Me? I’m not waiting for work to upgrade me. As soon as I get my $8,000 first time home buyer tax credit in a few months, I’m upgrading CS5 for me! Escrow comes first right now. (Drat.)

  • David — 8:28 PM on April 12, 2010

    In my opinion, Photoshop CS4 should have been Intel only. CS3 is much smoother on G5 machines than CS4.

  • Georg — 8:46 PM on April 12, 2010

    I’m not impressed – especially not by the upgrade options. Adobe forces me to upgrade if I want to switch the OS for my CS3 Production Premium. Last week this was 600$ as I had to update to CS4 this week it’s 800$ as it’s now CS5. Thanks for the support.

  • David — 8:49 PM on April 12, 2010

    I was hoping for some news on scripting and panels.
    Will Extension Builder be free? It looks like it may be a specialized version of Flash Builder, geared towards making… extensions for CS5.
    Almost everything about PS CS5 released today had already been ‘leaked’. I’m ready for some info on less flashy stuff :-)

  • Phil Brown — 9:52 PM on April 12, 2010

    [I do personally control the weather, however. –J.]
    Cheers, John – was a corker of a Sunday here in Sydney taking a talk along Manly Beach :-)

  • Matthew Brown — 10:36 PM on April 12, 2010

    Agonising wait for the 29th (which is when my order is meant to ship). I want to play now!
    [Heh–so glad to hear it, Matthew. Thanks for your support. (And thanks to everyone who has expressed similar sentiments; sorry that I can’t respond to each post individually.) –J.]

  • GeorgeM — 10:57 PM on April 12, 2010

    System requirements states Windows XP SP3 but no words about 32 bit or 64.
    It would be quite a hassle installing everything again especially if one don’t need 64 bit.
    I know about the benefits of 64 bit – but if you have a fast quad core and you only work with standard and low resolution pictures you simply don’t need 64 bit. Not to mention if you use programs which require or work with less crashes in 32 bit.
    The same with windows xp SP3. I hope a workaround will appear for installing Photoshop CS5 in SP2.

  • Phil Brown — 11:24 PM on April 12, 2010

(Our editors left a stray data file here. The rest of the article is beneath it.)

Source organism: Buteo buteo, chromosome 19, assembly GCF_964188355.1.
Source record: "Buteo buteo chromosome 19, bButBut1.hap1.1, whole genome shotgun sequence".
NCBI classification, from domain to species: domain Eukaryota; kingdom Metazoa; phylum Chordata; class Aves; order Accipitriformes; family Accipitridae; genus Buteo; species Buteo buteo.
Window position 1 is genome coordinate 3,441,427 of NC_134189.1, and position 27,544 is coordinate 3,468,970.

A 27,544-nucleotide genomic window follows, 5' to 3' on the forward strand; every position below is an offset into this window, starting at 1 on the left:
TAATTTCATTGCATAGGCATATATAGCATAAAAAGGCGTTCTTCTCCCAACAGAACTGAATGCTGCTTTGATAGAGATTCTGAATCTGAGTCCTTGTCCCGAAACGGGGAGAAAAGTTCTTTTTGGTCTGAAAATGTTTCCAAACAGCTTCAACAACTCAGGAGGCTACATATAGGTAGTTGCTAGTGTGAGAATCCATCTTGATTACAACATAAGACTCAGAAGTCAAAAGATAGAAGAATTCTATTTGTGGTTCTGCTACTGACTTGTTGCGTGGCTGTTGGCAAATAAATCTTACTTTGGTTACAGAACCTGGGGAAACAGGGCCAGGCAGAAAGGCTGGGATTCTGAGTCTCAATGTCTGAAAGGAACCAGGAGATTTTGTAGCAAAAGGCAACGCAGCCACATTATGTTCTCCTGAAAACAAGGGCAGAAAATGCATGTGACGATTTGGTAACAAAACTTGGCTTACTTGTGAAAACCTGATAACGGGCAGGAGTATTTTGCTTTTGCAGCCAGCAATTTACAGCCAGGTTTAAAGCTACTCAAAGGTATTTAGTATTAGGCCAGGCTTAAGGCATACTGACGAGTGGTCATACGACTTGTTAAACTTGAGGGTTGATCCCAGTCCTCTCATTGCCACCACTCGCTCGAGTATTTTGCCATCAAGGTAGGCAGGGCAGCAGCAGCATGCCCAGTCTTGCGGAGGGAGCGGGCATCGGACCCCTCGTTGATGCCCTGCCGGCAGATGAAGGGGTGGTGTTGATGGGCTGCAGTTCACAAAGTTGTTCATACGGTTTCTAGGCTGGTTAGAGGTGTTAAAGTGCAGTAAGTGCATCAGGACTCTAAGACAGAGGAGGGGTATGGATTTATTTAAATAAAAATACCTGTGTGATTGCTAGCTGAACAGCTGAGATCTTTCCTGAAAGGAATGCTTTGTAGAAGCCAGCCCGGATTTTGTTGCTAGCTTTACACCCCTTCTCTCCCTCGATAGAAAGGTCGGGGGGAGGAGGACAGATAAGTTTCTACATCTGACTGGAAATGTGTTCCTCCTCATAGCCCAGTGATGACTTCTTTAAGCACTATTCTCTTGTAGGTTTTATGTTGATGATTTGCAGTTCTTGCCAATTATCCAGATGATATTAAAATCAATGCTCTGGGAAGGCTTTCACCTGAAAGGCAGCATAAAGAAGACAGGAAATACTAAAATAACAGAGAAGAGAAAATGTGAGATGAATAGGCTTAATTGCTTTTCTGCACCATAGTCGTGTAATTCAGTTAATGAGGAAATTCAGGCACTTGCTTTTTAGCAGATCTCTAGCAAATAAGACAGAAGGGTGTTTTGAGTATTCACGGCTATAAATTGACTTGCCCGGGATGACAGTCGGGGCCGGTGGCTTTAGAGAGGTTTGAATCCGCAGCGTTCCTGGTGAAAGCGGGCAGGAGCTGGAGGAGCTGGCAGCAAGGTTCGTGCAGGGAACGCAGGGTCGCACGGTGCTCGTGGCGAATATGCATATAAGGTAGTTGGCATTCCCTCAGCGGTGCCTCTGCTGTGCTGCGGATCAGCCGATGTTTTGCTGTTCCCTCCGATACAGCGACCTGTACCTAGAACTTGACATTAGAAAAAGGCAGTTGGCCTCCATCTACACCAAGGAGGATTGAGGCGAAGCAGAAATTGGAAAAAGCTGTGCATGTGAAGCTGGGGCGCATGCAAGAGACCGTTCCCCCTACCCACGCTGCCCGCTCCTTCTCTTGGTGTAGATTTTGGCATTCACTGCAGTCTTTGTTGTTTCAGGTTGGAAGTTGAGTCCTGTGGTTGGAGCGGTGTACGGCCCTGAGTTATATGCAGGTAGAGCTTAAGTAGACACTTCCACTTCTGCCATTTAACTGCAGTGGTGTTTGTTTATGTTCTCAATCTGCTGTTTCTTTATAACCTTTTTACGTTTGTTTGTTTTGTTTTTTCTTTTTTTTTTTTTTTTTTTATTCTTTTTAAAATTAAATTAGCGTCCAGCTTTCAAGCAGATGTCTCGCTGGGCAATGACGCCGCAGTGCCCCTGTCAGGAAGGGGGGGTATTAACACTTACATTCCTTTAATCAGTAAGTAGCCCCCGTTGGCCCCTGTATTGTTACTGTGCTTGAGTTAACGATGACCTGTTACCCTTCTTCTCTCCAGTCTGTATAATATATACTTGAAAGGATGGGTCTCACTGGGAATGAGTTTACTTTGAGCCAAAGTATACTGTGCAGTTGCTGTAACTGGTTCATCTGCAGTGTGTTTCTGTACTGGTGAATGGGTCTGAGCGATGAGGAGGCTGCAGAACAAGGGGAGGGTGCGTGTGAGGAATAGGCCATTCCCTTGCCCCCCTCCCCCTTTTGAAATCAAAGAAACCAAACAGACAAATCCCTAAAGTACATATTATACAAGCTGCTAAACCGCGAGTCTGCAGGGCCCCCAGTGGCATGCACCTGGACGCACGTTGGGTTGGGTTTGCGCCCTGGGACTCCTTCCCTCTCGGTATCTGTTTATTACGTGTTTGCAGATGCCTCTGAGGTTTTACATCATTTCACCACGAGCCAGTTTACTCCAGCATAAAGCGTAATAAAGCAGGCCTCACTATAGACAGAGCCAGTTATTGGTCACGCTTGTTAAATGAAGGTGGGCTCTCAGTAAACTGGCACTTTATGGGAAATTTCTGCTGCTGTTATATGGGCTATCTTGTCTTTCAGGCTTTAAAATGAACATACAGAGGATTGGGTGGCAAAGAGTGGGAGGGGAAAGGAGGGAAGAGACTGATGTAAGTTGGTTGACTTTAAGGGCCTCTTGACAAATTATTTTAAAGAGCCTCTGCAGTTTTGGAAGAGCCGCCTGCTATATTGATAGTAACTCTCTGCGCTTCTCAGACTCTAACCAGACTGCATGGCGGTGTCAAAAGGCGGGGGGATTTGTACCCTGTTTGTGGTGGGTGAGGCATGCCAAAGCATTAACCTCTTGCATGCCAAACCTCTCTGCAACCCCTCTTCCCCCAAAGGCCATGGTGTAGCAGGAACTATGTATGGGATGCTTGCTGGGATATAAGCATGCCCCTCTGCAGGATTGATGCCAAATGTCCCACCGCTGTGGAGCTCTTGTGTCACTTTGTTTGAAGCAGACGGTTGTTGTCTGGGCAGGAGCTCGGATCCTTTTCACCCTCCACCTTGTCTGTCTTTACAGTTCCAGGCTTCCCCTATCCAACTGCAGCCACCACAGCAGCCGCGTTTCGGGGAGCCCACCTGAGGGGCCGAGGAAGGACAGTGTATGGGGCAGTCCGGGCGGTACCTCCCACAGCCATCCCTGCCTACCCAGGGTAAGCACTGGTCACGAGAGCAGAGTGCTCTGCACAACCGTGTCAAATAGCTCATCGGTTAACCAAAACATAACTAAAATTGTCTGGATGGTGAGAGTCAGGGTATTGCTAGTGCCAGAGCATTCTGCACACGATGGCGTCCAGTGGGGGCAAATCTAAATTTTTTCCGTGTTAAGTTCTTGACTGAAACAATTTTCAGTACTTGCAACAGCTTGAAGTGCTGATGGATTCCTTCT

George – both the Win and the Mac version give you both 32 and 64 bit versions, so you can choose how you want to run.
    With XP SP3 x86 (32 bit) it will just install the 32 bit version. If you had XP x64 (64 bit) it would default to installing both (you can only run one at a time).
    I don’t know about running in SP2.

  • Tony — 12:54 AM on April 13, 2010

    Does this mean that this time around I can skip installing PS CS5 32-bit on Windows and install only the 64-bit version?
    Also, a thought on Acrobat 9: will we get the current updated version in the CS5 installer, or the old plain 9.0?

  • Jens Tenhaeff — 1:18 AM on April 13, 2010

    Alex, it’s Adobe that controls the prices of their apps, not the goverment. Are you telling me that Adobe set the price for CS5 in December 2002? Because that was the last time that 1 USD was worth more than 1 EUR.
    Even back then I would have considered a markup of $400 to be excessive. Now it’s just outrageous.

  • Phil Brown — 1:42 AM on April 13, 2010

    You can elect to just install the 64 bit version for Windows, but some plugins (3rd party etc) still don’t offer 64 bit so unless you’re really struggling for disk space, installing both is worthwhile.
    I should add that the installation time is waaaaay LESS than CS4 – it’s really snappy so you won’t be too worried about installing 32 and 64 bit from that point of view.

  • Tony — 3:37 AM on April 13, 2010

    Good news (especially the faster installer), thank you for answering

  • Scott Valentine — 7:02 AM on April 13, 2010

    Adobe’s foreign offices set the local prices, based on export taxes, licensing US software to foreign countries, local excise taxes and local market demand.
    I realize it doesn’t sound fair, and in many ways it isn’t. But Adobe’s not the only company to do this, and it is only one example of the market disparity around the globe. There’s a lot more wrapped up in the pricing structure than simple currency conversion.

  • Scott Valentine — 7:11 AM on April 13, 2010

    Jessica – not sure it’s fair to characterize the changes as too slow, or not innovative. But it does come down to your individual use. Upgrades are not for everyone, so if you don’t see anything you like, don’t pay. But you have spent several lines saying you don’t see any increased value, and yet I haven’t seen any suggestions from you…
    As a retoucher and compositor, I can tell you the 3D and content-aware tools are game-changers for me. What kind of work do you do that there’s nothing new for you? What improvements do you want to see?
    head over to photoshoptechniques.com and air your concerns – there are a few folks there who get Adobe’s ear and you just might have the next killer feature.

  • Scott Valentine — 7:26 AM on April 13, 2010

    One more comment on the non-US pricing… as mentioned above, the pricing is not set by Adobe directly here in the US. The local offices set the prices based on a number of factors, not just VAT or currency conversion. Included in the price are local overhead, market demand, export licensing, etc. The export costs can be staggering in some cases, because of the legal obligations involved. Add to that a lower percentage of sales in a given region, so the cost is driven up in what appears to be disproportionate amounts.